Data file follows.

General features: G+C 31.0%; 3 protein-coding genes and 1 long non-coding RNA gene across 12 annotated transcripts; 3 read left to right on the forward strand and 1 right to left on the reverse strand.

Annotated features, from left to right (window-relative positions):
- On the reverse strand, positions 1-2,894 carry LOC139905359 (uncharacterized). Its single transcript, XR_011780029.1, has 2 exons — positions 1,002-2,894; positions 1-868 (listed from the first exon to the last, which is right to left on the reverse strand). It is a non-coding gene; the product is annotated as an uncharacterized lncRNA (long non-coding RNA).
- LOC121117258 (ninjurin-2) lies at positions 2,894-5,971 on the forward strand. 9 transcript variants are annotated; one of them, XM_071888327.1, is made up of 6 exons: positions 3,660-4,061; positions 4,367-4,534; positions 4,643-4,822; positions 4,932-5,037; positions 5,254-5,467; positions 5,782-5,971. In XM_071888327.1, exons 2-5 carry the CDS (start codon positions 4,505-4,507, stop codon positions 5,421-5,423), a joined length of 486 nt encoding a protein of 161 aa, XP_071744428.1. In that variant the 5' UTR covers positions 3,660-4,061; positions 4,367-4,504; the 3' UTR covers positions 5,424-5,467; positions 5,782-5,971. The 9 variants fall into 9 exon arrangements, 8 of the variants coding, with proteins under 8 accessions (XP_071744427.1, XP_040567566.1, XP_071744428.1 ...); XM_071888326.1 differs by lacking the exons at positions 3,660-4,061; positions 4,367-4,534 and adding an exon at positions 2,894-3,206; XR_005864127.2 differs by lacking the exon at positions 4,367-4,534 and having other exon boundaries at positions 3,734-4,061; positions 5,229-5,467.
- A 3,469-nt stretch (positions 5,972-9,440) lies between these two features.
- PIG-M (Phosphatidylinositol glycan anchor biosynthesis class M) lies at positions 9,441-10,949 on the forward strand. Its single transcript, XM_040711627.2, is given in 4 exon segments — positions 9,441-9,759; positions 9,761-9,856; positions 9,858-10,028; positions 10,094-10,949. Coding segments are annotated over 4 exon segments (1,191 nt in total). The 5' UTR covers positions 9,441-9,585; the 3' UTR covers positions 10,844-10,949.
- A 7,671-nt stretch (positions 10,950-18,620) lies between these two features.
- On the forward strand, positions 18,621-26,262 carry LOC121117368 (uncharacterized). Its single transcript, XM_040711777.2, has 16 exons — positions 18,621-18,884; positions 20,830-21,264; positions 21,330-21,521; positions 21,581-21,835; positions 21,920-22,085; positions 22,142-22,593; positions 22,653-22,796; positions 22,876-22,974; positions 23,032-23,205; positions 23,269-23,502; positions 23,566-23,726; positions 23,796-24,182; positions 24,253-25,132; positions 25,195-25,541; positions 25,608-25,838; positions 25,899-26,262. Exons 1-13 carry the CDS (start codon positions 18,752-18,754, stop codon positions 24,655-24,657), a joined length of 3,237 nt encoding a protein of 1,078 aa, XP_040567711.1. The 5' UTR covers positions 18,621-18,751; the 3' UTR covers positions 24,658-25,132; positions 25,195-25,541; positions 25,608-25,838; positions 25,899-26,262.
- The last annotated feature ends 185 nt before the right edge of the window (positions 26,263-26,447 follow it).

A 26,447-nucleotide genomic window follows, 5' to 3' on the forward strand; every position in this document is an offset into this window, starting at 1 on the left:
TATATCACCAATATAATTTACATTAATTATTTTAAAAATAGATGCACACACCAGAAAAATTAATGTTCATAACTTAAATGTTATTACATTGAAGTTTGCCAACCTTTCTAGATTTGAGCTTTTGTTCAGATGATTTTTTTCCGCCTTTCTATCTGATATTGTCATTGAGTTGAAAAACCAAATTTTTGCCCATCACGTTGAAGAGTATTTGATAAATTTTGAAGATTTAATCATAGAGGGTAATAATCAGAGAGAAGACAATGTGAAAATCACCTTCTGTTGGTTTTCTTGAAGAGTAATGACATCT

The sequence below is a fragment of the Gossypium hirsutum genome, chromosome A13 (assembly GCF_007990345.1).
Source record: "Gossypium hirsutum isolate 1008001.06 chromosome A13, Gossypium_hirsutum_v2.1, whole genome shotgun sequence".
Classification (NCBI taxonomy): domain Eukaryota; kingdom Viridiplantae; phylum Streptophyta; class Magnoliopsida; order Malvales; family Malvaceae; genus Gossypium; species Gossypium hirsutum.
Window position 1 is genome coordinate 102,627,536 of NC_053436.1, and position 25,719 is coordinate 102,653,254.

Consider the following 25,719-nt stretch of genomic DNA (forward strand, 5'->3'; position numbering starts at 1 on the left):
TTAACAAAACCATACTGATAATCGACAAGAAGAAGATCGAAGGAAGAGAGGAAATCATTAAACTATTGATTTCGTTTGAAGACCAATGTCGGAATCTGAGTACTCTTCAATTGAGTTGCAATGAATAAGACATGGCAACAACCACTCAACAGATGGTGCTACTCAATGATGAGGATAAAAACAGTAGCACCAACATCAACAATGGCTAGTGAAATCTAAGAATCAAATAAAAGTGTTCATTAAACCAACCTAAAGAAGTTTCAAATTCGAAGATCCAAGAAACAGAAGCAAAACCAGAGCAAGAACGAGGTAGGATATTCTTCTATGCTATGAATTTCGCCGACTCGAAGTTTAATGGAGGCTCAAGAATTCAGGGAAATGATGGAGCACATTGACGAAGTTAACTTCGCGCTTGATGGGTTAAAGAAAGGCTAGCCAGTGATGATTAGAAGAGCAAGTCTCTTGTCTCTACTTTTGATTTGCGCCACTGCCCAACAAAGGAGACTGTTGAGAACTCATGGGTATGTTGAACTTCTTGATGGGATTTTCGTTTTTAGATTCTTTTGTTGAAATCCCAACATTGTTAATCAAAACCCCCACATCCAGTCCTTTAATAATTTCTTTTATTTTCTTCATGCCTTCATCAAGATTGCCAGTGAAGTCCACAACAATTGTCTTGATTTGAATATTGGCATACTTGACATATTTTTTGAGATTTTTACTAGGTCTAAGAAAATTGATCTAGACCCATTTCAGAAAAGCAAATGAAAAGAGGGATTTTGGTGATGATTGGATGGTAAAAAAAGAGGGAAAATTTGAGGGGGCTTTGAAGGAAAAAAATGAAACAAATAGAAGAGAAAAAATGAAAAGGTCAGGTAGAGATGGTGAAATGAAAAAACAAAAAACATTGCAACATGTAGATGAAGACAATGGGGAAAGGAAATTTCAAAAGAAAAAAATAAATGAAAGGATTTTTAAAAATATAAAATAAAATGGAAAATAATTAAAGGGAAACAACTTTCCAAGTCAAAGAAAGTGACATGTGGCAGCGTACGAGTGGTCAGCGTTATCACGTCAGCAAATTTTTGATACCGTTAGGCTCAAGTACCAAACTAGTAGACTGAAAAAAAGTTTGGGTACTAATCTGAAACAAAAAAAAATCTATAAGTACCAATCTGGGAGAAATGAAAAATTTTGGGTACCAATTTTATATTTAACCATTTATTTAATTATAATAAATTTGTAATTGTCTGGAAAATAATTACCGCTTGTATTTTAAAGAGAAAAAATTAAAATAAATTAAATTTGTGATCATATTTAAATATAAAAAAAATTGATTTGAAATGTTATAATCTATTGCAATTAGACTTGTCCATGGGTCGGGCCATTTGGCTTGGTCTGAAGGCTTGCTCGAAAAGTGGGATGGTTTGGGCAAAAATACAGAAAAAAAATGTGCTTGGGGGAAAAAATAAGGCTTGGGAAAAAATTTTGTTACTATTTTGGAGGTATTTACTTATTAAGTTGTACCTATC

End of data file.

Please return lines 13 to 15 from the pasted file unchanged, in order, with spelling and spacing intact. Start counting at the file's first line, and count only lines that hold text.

Source record: "Gossypium hirsutum isolate 1008001.06 chromosome A13, Gossypium_hirsutum_v2.1, whole genome shotgun sequence".
Classification (NCBI taxonomy): domain Eukaryota; kingdom Viridiplantae; phylum Streptophyta; class Magnoliopsida; order Malvales; family Malvaceae; genus Gossypium; species Gossypium hirsutum.
Window position 1 is genome coordinate 102,627,536 of NC_053436.1, and position 25,719 is coordinate 102,653,254.